CS 439/539

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Applied Security Concepts

Catalog Description: Hands-on approach to computer security with emphasis on developing practical knowledge of how cyber attacks work and how to defend against them. Detailed exploration of attacks such as buffer overruns, string attacks, worms, trojan horses, and denial-of-service attacks, and development of defenses against them.

Type: Technical Elective course for all Computer Science majors. Required course for Computer Science with Information Assurance emphasis majors.

Total Credits: 3

Contact Hours: 1 hour of lecture and 4 hours of applied laboratory per week.

Course Coordinator: Daniel Conte de Leon

URL: Course site is on Blackboard (http://bblearn.uidaho.edu/).

Prerequisites: All CS 100 and 200 level courses with a C or better, plus CS-336: Introduction to Information Assurance, OR demonstrated knowledge of Information Assurance concepts and issues, programming, networking, and cryptography equivalent to a CISSP.

Textbook: Varies by Semester.

Prerequisites by Topic:

  • Fundamental concepts of operating systems
  • Hands on knowledge of Unix

Course Goals: The goal of this course is to give the students hands-on, applied knowledge of cyber-attacks, specifically, how they function and how they can be prevented. The course begins with an introduction to the class, followed by labs in which the students present varying malware threats (including viruses, worms, Denial of Service (DoS), man-in-the-middle, and buffer overruns and format string attacks and defenses). For each topic we discuss and demonstrate the defenses against those exploits. Each attack-defend scenario is covered in roughly 2 weeks duration, including student presentations.

Major Topics Covered

  1. Host and application hardening: essential and non-essential system services, patching, logging, auditing, security information and event management (SIEM), host-based and application firewalls, file system permissions.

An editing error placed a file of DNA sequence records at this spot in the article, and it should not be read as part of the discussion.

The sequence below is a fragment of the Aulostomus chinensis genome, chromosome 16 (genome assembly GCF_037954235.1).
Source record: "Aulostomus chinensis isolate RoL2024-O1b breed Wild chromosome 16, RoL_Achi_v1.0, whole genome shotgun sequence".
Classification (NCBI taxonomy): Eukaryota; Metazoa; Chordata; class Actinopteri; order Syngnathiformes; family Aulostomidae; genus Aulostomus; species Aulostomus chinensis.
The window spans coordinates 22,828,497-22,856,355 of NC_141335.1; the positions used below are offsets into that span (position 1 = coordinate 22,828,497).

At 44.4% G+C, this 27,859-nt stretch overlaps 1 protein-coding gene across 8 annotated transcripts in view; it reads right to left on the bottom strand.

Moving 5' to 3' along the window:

2. Network and system-wide hardening: network firewalls, intrusion detection and response systems, policies and procedures, and physical security.
  3. Practical uses, vulnerabilities, and mitigations of cryptographic techniques and their implementations for encryption and authentication; Password hashing and salts.
  4. Virtualization: applied uses of virtualized environments and implications to information assurance.
  5. Systems administration with focus on secure systems: system and application installation patching and upgrading, authentication and password policies, user accounts and access control; Practical implementation of user and file permissions in both Linux and Windows systems.
  6. Practical use of scanning, enumeration, and attack tools, such as: netstat, Wireshark, nmap, OpenVAS, Metasploit, john, and rainbow tables.
  7. Practical use of defense host, network, and application tools, such as iptables and its command line and GUI interfaces, Windows Firewall (command line and GUI). Microsoft EMET, AppArmor, bastille, PFSense, Snort, Nagios, OpenVAS, and ModSecurity.
  8. Analysis of security and hardening in mobile devices, i.e.: Android, using tailored tools.
  9. Presentation and analysis of some case studies of real attacks and system and application vulnerabilities, their adversary model, and potential mitigation strategies.

Course Outcomes

  1. Analyze sample computer systems and networks with the goal of designing and implementing defense in depth approaches, mechanisms, and tools.
  2. Identify and describe uses of cryptographic techniques, and potential vulnerabilities and mitigations.
  3. Configure sample systems and networks with a focus on the implementation and maintenance of security including: patching, updating, user management, service management, firewalls and IDSs backups, policies.
  4. Practically analyze and harden Windows, Linux-based hosts and networks, and mobile devices, using current tools.
  5. Adequately use scanning, enumeration, and attack tools, both command line and GUI-based, such as: netstat, Wireshark, nmap, OpenVAS, Metasploit, john, and Ophcrack, in order to analyze systems and networks for vulnerabilities in order to design and implement adequate mitigations.
  6. Adequately use defense host, network, and application tools, both command line and GUI-based, such as: iptables and its command line and firewall GUI interfaces, Windows Firewall, Microsoft EMET, AppArmor, bastille, PFSense, Snort, Nagios, OpenVAS, and ModSecurity, in order to implement security in sample systems.